The training was held at the site of their current sand dam because they were still constructing this new dam at the time. People chose to come early to work on the dam before the training and also stayed to work after the session was over.

The tippy tap is an activity that is meant to demonstrate the proper handwashing procedure and the critical moments for handwashing. It is also about constructing a cheap and straightforward handwashing facility. During this section, a member who was close to a fence saw a snake sneaking near the training. Immediately she started throwing stones to scare it away. Some people tried to run after and catch the snake, but it got away. This made for a lively and memorable session!

Tippy tap demonstration.

"The training has been excellent. The knowledge taught will be of great benefit to my family and me. I have learned the best practices for how I can help stay healthy through regular handwashing, improved utensil cleanliness, and general hygiene at the household level," shared Myiva Kitonga after the training.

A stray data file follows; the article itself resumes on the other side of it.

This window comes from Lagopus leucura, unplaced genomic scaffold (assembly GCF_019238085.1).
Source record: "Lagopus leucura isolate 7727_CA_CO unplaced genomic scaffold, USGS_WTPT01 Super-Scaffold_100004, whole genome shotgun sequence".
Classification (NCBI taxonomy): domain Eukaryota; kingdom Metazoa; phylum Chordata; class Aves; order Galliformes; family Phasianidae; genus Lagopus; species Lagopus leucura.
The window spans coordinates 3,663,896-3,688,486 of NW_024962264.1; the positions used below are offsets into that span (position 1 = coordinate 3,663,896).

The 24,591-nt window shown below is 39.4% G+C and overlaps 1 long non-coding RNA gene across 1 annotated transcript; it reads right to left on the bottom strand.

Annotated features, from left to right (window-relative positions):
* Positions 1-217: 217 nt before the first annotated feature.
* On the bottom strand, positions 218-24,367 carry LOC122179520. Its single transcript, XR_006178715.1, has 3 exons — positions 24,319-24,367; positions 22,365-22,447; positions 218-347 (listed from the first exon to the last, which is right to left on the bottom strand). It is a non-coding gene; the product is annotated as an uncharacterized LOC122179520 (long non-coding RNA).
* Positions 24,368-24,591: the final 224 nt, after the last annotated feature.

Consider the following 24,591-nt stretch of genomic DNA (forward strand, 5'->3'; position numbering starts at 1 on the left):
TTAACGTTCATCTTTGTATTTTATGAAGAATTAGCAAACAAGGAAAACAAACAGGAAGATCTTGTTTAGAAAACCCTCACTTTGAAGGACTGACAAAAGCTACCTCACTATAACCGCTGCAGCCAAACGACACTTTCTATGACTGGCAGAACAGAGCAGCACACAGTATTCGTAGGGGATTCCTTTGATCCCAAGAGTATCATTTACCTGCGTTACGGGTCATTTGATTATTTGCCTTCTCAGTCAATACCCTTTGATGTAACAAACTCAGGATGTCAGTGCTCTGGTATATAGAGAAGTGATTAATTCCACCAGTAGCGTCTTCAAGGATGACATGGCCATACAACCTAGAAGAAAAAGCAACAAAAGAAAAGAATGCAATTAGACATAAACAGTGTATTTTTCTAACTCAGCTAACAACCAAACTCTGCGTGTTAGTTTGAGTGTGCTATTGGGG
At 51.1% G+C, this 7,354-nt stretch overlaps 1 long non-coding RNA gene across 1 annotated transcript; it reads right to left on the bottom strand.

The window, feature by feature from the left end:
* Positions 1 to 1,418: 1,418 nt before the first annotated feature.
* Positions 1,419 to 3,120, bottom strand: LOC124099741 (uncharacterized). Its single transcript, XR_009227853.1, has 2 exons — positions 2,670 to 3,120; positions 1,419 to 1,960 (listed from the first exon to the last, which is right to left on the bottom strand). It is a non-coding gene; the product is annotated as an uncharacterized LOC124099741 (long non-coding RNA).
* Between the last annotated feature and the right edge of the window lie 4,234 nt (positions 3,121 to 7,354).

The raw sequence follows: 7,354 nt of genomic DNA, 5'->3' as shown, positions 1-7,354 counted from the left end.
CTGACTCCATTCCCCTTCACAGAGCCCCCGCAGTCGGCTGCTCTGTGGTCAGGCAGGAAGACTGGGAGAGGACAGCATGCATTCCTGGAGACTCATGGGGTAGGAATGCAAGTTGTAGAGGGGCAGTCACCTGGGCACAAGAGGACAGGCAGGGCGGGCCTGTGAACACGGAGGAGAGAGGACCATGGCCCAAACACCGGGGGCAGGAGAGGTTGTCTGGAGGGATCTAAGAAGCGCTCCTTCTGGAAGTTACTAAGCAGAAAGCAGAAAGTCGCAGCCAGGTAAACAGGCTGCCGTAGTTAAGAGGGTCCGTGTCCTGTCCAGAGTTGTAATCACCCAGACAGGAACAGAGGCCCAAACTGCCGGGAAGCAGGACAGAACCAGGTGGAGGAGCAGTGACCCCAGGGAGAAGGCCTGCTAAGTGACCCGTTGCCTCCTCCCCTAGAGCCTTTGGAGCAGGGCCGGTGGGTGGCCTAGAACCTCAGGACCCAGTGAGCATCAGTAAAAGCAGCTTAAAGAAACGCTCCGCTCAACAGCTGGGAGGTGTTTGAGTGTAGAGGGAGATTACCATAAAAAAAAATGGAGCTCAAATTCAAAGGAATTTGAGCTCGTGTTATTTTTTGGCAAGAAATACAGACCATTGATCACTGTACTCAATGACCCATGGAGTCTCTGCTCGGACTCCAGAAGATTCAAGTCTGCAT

When an issue arises concerning the water project, the group members are equipped with the necessary skills to rectify the problem and ensure it works appropriately. However, if the issue is beyond their capabilities, they can contact our field officers to assist them.

Thank you for making all of this possible!


The Water Project : kenya21403-pumping-the-well


03/11/2021: Syonzale Community hand-dug well underway!

A severe clean water shortage at Syonzale Community drains people's time, energy, and health. Thanks to your generosity, we’re working to install a clean water point and much more.

Get to know this community through the introduction and pictures we’ve posted, and read about this water, sanitation, and hygiene project. We look forward to reaching out with more good news!


The Water Project : kenya20314-20315-carrying-water


Project Photos


Project Type

Dug Well and Hand Pump

Hand-dug wells are best suited for clay, sand, gravel and mixed soil ground formations. A large diameter well is dug by hand, and then lined with either bricks or concrete to prevent contamination and collapse of the well. Once a water table is hit, the well is capped and a hand-pump is installed – creating a complete and enclosed water system.


A Year Later: Improved Food Security and Health!

June, 2022

A year ago, your generous donation helped Syonzale Community in Kenya access clean water – creating a life-changing moment for Mbitha. Thank you!

Keeping The Water Promise

There's an incredible community of monthly donors who have come alongside you in supporting clean water in Syonzale Community 1B.